Primary Care Corner with Geoffrey Modest MD: antibiotic-resistant bacteria of concern

By Dr. Geoffrey Modest

The WHO just published a list of 12 bacterial families that they feel pose the greatest threat to human health (see ). These are considered the “priority pathogens”, which should serve as a focus for research and development of new antibiotics. The most critical group includes multi-drug-resistant bacteria that pose a particular threat in hospitals, nursing homes, and among patients who require devices such as ventilators and blood catheters. These bacteria have become resistant to a large number of antibiotics including carbapenems and third-generation cephalosporins, the best available drugs for treating multidrug resistant bacteria. The 2nd and 3rd tier priorities include increasingly drug-resistant bacteria that can cause more common diseases such as gonorrhea and salmonella. The goal is to spur governments to incentivize basic science and advance research and development, both public and private sector, to invest in new antibiotic discovery. The list does not include tuberculosis, which does have increasing resistance, but is covered by other programs.

Priority 1: critical

  1. Acinetobacter baumanii, carbapenem-resistant
  2. Pseudomonas aeruginosa, carbapenem-resistant
  3. Enterobacteriaceae, carbapenem-resistant, ESBL-producing

Priority 2: high

  1. Enterococcus faecium, vancomycin-resistant
  2. Staphylococcus aureus, methicillin-resistant, vancomycin-intermediate and resistant
  3. Helicobacter pylori, clarithromycin-resistant [see​ for multiple blogs on H Pylori resistance and optimal treatment strategies]
  4. Campylobacter spp., fluoroquinolone-resistant
  5. Salmonellae, fluoroquinolone resistant
  6. Neisseria gonorrheae, cephalosporin-resistant, fluoroquinolone-resistant

Priority 3: medium

  1. Streptococcus pneumoniae, penicillin-non-susceptible
  2. Haemophilus influenzae, ampicillin-resistant
  3. Shigella spp., fluoroquinolone-resistant


  • This WHO publication follows others which have warned of scarily increasing bacterial antibiotic-resistance world-wide (e.g., see )​
  • The focus of this current publication is to spur on research and development of new antibiotics.  BUT, though not mentioned, the elephant in the room is that we need to decrease the future development and spread of antibiotic-resistant bacteria. Some of this is decreasing the unnecessary use of antibiotics for nonbacterial illnesses (see prior blogs, as below, in the file: But the largest part of this has to do with industrial use of antibiotics in livestock, where antibiotics are used to increase the weight of animals and prevent infections largely in the setting of huge industrial farms, where there is great opportunity for sharing of pathogens. Although there are different estimates out there on the quantity of antibiotics used, one study by the Union of Concerned Scientists suggested that 24.6 million pounds of antimicrobials are used annually for nontherapeutic purposes in chickens, cattle, and swine vs 3.0 million pounds used for humans (see Landers TF. A review of antibiotic use in food animals: perspective, policy, and potential. Public Health Rep. 2012 Jan-Feb 127(1): 4.).  i.e. 90% goes to animals….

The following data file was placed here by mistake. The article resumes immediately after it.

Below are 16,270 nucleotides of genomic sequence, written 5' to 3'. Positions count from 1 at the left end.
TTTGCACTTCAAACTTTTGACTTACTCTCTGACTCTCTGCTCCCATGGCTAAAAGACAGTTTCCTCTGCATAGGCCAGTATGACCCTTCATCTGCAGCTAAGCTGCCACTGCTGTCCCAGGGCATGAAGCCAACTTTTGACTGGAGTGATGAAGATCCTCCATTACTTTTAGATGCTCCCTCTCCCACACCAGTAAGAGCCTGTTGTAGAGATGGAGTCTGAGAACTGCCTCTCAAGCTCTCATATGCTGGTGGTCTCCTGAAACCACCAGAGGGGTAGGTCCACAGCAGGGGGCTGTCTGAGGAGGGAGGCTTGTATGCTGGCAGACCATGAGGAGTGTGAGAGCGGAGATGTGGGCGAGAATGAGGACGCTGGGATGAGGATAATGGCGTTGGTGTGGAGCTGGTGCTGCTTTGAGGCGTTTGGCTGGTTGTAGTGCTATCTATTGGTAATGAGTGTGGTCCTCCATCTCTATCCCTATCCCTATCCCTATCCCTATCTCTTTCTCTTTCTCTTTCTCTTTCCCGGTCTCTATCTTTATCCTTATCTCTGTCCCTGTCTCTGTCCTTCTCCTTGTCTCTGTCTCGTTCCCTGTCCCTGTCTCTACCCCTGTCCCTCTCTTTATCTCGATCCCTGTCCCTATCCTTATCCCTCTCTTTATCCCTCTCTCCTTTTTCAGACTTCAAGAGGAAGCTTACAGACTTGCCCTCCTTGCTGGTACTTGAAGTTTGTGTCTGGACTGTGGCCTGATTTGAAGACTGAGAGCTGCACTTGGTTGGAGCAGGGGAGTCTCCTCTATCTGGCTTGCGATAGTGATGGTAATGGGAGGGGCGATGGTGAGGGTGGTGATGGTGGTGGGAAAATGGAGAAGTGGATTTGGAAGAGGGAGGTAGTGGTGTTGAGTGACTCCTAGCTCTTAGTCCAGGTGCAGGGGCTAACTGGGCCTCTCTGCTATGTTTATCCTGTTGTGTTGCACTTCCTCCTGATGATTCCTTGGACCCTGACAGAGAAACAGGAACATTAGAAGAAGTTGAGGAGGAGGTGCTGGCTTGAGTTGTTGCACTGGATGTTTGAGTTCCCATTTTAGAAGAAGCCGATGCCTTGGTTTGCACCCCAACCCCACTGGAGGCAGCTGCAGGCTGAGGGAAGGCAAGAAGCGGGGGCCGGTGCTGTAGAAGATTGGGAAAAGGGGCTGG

• An additional issue is that drug companies have been loath to develop new antibiotics. As for-profit organizations, they see much more income from life-long drugs, such as those for lipids, diabetes, etc. (the gift that keeps on giving), vs those prescribed for just a 10-day course. (The apparent exception is for hepatitis c, where the meds are given for several months, these were new meds for a very serious and very common condition, and they were able to jack up the price independent of their actual costs of R&D). And, many of the drug-resistant bugs, at this point, are in areas of the world where there is not lots of money to be made (see​ ) .  From the blog of 7/11/14: “at this point we really need new antibiotics developed. There have been no new class of antibiotics since 1987. Issue is that the $$ is in chronic meds. Even over-charging for antibiotics doesn’t help much if it’s for only a 10 day course. And, will append below a previous blog  which shows that the vast majority of R&D by big pharma is for look-alike drugs and not for important break-throughs (though their arguments supporting the huge costs of drugs hinges on the expense of R&D)”
  • So, bottom line, we do need new antibiotics to deal with the spread of these “superbugs”. But we really do need to intensify internal pressure on clinicians to decrease antibiotic overprescribing and, especially, external pressure on industrial farming to dramatically decrease antibiotic usage.


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